Mental Health First Aid

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15 minute discussion session on Mental Health. Designed to fit alongside the physical health bits of the Emergency Aid Stage Badge. Easily adaptable to take as much time as you have.




__ Sources __
Most of the information here came from the and the website.

__ Setup __
In a small group of 6-10 sit in a circle. The leader will read most of the text below, but let the Scouts think of answers to the questions and discuss them as necessary.

__ Leader Notes __
**note** If Scouts share their own mental health problems let them know they can talk to you afterwards. Young Minds have some excellent resources for young people if you need them: Try and facilitate the session so that it is not focusing on personal mental health problems but how we campaign for equality. You might want to mention this at the start, to avoid having to cut off someone who's found the space to open up.

__ Introduction __
Looking after our mental health is as important as looking after our physical health. It’s often overlooked because it’s harder to understand - but just as you might be able to spot your friend limping because they hurt their leg, you might be able to spot them struggling at school because they’re showing symptoms. If you broke your arm, you’d go to the hospital, have an X-ray it and get it plastered. If you have a mental health problem things aren’t as straightforward.

__ Statistics __
First - some statistics to help us understand what we’re talking about:

a. 1 in 10 young people suffer from mental health problems. There are 20 people here on camp with us - so it’s likely that a few people here are going through something difficult right now.
b.Two thirds of people with mental health problems don’t receive any treatment or support.

__ Questions __
1. What triggers mental health problems?
Just like physical illness, sometimes mental illness just comes and passes (like a cold comes and goes). Other-times it can be triggered by an event in that persons life (like a bike-fall can lead to a broken arm).
a. Nothing - sometimes emotions get difficult and we
b. Bullying
c. Trouble at home (fighting parents/siblings, divorce)
d. Bereavement (loss of a loved on - family member, friend, even a pet)
e. Peer pressure (not fitting in, being pushed to try things they don’t want to)

Remember: Just like not every fall leads to a broken foot, these problems don’t always lead to mental health issues - but if you know someone who’s been through any of these situations - talk to them. Especially if they may have struggled with several problems at one.

2. What might be the symptoms of someone who’s struggling?
a. A change in personality
b. Not coming out to play any more
c. Being reclusive - not sharing or talking much
d. Not enjoying life

3. How can you help somebody?
If you think someone might be having a hard time in life - how can you help them? Don't forget the first rule of First Aid - stay safe and look after yourself .In a moment we'll talk about looking after our own mental health too, because we can't help someone if we're not looking after ourselves too. Speak to your parents, teachers or Scout Leaders if you're worried about somebody.
a. Ask them how they are - just asking lets them know you care and might start a conversation. You'll probably find it hard to understand - tell them you'd like to understand.
b. Keep inviting them out to play.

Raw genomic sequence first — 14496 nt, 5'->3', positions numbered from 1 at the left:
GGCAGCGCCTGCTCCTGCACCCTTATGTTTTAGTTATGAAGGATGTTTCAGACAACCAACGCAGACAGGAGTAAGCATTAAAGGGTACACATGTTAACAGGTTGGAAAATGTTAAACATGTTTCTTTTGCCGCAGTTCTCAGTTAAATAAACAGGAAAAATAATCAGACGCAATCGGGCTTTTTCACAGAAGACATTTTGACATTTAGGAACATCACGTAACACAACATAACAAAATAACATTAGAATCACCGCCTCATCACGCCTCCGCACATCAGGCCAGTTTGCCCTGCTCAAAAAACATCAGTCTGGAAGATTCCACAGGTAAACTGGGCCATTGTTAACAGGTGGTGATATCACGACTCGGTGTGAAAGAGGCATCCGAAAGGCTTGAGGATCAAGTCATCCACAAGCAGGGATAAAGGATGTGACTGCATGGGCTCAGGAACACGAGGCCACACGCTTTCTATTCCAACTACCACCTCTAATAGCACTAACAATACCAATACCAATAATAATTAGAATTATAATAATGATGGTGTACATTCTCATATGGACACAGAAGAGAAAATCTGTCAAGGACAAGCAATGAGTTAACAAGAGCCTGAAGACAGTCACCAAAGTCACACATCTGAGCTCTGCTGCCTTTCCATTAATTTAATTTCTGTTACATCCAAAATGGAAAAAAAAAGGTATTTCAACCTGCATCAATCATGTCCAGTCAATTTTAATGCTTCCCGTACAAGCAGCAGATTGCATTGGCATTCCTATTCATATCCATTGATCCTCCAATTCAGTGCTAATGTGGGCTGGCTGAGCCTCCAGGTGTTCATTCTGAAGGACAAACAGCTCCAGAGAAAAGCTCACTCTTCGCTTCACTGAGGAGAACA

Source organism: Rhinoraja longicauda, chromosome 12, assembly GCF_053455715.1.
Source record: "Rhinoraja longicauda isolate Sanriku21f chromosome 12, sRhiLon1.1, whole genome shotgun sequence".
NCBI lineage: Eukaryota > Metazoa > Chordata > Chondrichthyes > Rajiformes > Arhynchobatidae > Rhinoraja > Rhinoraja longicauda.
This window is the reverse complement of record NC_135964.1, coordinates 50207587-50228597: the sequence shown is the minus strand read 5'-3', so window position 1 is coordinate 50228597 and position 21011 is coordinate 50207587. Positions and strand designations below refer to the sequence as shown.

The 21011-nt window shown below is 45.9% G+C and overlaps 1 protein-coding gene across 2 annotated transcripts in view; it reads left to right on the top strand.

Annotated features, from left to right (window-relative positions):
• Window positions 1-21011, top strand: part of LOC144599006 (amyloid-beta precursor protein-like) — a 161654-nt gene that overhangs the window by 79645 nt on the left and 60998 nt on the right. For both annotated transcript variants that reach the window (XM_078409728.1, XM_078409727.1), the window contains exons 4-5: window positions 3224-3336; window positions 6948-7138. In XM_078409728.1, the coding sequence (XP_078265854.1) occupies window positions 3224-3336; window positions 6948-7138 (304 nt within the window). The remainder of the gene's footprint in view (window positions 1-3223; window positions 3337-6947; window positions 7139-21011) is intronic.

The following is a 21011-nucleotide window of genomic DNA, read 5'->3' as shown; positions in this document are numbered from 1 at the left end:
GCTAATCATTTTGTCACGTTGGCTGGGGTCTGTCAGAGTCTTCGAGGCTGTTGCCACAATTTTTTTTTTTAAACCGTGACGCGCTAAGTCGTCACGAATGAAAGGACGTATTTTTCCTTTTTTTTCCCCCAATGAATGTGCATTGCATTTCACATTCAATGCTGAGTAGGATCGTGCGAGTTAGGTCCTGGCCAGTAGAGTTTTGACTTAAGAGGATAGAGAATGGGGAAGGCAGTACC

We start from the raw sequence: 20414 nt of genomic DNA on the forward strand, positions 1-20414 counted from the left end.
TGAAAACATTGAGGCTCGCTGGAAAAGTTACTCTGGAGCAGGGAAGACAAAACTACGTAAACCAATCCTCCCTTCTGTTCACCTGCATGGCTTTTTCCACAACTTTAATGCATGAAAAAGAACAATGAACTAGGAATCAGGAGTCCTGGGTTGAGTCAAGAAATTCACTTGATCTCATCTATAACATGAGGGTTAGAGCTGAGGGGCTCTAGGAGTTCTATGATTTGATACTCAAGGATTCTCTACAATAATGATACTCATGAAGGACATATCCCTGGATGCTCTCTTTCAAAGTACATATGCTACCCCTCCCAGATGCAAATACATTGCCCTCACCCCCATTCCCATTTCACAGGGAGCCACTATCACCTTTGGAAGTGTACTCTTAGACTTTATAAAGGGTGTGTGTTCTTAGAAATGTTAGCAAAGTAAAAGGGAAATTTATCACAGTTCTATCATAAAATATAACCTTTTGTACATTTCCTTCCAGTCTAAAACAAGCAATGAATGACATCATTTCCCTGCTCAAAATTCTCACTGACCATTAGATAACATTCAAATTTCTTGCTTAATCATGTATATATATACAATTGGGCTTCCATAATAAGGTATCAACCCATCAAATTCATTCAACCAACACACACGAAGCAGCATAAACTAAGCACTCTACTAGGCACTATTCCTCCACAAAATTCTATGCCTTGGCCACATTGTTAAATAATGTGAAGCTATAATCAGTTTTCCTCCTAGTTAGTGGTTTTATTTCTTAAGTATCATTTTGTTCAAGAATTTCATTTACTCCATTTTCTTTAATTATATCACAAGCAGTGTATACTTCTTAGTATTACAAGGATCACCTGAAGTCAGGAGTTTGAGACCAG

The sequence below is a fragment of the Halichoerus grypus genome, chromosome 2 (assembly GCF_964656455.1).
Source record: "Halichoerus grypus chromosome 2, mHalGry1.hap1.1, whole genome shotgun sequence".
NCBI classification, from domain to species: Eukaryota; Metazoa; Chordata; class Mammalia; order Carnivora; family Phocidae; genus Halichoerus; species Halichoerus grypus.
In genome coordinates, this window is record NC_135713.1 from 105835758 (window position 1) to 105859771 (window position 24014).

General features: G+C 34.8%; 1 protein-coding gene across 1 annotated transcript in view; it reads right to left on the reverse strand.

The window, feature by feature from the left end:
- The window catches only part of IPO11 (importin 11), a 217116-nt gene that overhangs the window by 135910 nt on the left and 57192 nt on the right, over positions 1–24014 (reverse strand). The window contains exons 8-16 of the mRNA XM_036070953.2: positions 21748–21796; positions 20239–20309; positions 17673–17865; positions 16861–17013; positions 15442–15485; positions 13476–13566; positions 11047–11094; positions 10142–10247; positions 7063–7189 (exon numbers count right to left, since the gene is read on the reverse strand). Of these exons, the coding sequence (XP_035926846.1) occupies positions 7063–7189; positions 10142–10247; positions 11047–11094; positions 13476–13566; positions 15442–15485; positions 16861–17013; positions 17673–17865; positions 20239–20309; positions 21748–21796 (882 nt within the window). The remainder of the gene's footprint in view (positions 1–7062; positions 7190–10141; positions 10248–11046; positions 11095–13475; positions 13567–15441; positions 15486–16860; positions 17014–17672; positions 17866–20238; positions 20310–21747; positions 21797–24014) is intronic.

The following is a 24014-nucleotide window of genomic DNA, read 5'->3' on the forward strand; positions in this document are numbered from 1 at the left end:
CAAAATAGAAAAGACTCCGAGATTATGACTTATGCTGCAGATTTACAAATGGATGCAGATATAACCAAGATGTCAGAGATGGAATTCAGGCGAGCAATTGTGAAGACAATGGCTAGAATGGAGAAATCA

c. Listen to them and accept that what they say is what they feel. If they tell you that it made them unhappy because they didn’t pass a test don’t tell - them they shouldn’t be sad or that it’s nothing to be upset about. Instead ask them why it felt that way.
d. Ask open ended questions to give them the space to speak. Don’t say “Do you feel lonely?” but ask them “How do you feel?”

4. How can you help yourself? What can we do to help keep our mental health in good condition?
Just like we might ride a bike to exercise our muscles - how can we exercise our mind?
a. Talk about our feelings - sharing our feelings with a friend, parent, teacher or leader helps us to make sense of the jumble of human emotion going on in our head.
b. Be “in the moment” from time to time - stay in touch with how you’re feeling and how the things you do make you feel.
c. Exercise - it’s good for your physical health, but also your mental health. Especially if you’re spending time outdoors.
d. Try new things - it stimulates your curiosity!
e. Find meaning - do things you care about. The feeling of purpose will help ground you in life.
f. Acceptance - be kind to yourself when things go wrong. Focus on what you do have aor what you’ve achieved instead of what you could have or could have achieved.
g. Write a diary or journal to help you put your feelings (whether good or bad) into private words.

__ Question 5 __
5. We speak to our GP, call 111 or 999 for a medical emergency - does anyone know how to speak to an expert about mental health?
a. Our GP (and 111 in certain areas).
b. MIND - the mental health charity.
c. Childline - is a free service you can contact if you're under 19 years old. You can talk to them about anything day or night and the helpful people will try and help you. You can phone them, chat on their website or email them. You don't even have to tell them who you are if you don't want - they're just there to help.
d. Samaratins - is a free phone number you can cal if you're over 18

__ Summary __
Mental health isn't something which society thinks about as much as physical health but just like it's important to brush our teeth or get a bone fixed if it's broken, it's important to our health to look after our emotions too.

When we take care of our mental health, we're able to feel better and enjoy life more.

__ Any Remaining time __
Does anyone have any questions? Discuss. Try and end on a positive note.


  • first aid
  • mental health

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